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A reported blog on happenings around Latin America.

Hugo Chavez returns to Venezuela

Socialist president is back from Cuba after cancer treatment
Chavez return 17 03 2012Enlarge
Venezuelan President Hugo Chavez waves a national flag from a balcony of the presidential palace in Caracas on March 17, 2012. Chavez has returned to Venezuela after spending three weeks in Cuba where he underwent cancer surgery. (JUAN BARRETO/AFP/Getty Images)

President Hugo Chavez landed back in Venezuela late Friday night before entertaining "el pueblo" (the people) on Saturday in his inimitable style — singing, cracking jokes and confirming to the nation that he is firmly in the game for October's presidential election.

Chavez was in Cuba for three weeks, recovering from the removal of a tumor in a recurrence of the illness that left his government rudderless last June. It comes at a poor time for the socialist president, as he campaigns for another six-year term.

Read more: Venezuela awaits Chavez's return from operation in Cuba

Hundreds of red-clad supporters came to welcome Chavez back home under the People's Balcony at his Miraflores presidential palace on Saturday. He sang folk songs as well as a softer version of the National Anthem, before proclaiming to the crowd: "I put my life into serving the people of God, those who suffer most, the needy, because that is our mission and the essence of the socailist revolution."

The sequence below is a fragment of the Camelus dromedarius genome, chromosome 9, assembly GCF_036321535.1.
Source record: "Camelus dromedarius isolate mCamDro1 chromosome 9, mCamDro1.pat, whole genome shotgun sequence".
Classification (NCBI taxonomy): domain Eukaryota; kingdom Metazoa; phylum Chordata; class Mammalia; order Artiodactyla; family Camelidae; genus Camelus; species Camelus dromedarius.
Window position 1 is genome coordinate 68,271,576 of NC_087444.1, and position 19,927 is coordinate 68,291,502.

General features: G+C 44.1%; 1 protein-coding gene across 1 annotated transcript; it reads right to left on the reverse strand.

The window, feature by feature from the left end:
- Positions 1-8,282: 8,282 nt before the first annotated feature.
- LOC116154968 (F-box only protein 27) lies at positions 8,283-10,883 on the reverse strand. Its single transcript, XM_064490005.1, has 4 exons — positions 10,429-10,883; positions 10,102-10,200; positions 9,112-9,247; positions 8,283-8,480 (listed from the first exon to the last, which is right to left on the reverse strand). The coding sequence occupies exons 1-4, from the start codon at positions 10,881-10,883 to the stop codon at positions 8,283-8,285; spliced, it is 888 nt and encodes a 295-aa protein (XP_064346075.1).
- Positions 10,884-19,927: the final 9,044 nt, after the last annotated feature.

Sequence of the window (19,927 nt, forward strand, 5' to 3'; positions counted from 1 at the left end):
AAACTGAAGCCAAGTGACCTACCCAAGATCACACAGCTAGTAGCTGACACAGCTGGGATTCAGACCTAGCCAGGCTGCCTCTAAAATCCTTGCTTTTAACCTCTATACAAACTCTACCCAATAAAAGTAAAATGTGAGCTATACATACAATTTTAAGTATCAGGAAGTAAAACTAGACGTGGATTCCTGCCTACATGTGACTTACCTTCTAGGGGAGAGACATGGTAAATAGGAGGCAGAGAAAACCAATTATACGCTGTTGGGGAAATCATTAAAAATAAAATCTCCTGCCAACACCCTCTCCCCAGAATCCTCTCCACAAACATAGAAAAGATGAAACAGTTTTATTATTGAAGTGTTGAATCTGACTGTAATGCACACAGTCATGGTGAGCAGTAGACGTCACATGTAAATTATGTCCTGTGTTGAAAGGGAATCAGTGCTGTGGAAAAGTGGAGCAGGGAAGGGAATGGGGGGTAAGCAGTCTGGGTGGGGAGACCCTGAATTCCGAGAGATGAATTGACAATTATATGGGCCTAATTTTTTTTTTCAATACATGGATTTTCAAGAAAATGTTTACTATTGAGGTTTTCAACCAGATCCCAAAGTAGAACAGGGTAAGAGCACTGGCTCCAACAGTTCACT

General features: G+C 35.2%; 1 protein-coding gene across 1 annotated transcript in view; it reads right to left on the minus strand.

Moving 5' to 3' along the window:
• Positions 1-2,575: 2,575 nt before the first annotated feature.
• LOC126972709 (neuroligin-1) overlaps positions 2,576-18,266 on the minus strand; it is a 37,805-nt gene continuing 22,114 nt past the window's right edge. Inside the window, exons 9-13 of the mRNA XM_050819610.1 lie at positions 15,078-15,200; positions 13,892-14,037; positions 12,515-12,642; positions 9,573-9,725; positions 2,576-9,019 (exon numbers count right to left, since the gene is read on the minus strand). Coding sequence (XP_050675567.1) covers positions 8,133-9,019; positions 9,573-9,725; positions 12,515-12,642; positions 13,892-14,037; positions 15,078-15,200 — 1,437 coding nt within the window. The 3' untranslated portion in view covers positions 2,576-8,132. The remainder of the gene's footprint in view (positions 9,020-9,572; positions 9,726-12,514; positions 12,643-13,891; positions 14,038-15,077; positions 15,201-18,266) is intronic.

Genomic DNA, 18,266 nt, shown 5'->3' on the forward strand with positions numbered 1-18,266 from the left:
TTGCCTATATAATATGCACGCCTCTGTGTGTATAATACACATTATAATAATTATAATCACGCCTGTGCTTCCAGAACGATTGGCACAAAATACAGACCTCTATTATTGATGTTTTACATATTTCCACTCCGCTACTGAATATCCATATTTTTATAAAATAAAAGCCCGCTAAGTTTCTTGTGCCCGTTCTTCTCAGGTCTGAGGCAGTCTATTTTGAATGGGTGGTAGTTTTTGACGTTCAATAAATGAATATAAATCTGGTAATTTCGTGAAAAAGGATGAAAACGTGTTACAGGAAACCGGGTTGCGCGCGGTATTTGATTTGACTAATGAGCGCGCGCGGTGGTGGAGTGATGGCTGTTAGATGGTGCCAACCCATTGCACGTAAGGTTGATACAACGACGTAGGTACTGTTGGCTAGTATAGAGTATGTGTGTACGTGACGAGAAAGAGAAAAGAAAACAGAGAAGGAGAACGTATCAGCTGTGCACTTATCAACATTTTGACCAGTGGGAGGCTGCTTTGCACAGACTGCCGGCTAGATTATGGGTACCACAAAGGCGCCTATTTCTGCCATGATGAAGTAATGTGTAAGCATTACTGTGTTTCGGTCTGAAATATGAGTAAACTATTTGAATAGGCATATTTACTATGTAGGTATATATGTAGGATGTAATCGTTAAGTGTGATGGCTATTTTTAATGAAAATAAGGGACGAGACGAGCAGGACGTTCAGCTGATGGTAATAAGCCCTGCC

The president spoke about his meetings with Cuba's Fidel Castro, in which the pair discussed the merits of river fish against sea fish. It is a well-worn display and reminiscent of a similar triumphant homecoming after treatment in June last year on the same island.

As elections loom, however, Venezuelans are asking whether the president can continue to govern. Speculation is fueled by the lack of public information about the type of cancer Chavez is suffering. More treatment will be required over the coming months.

Read more: Chavez needs further cancer treatment

Henrique Capriles Radonski is the opposition leader and will take Chavez on in October's vote. He has played a clever game by remaining quiet on the subject of his rival's health, solely wishing him well. To win, Capriles must woo those in Venezuela who are undecided whom to vote for as well as those who perhaps supported Chavez in the past but have become disillusioned with him.

Read more: Tough fight ahead for opposition leader Henrique Capriles Radonski

Chavez mentioned the election in Saturday's speech from Miraflores. "The streets belong to the people, not the bourgeoisie!" he said. "This battle will be hard, but we will win!"

http://www.globalpost.com/dispatches/globalpost-blogs/que-pasa/hugo-chavez-returns-venezuela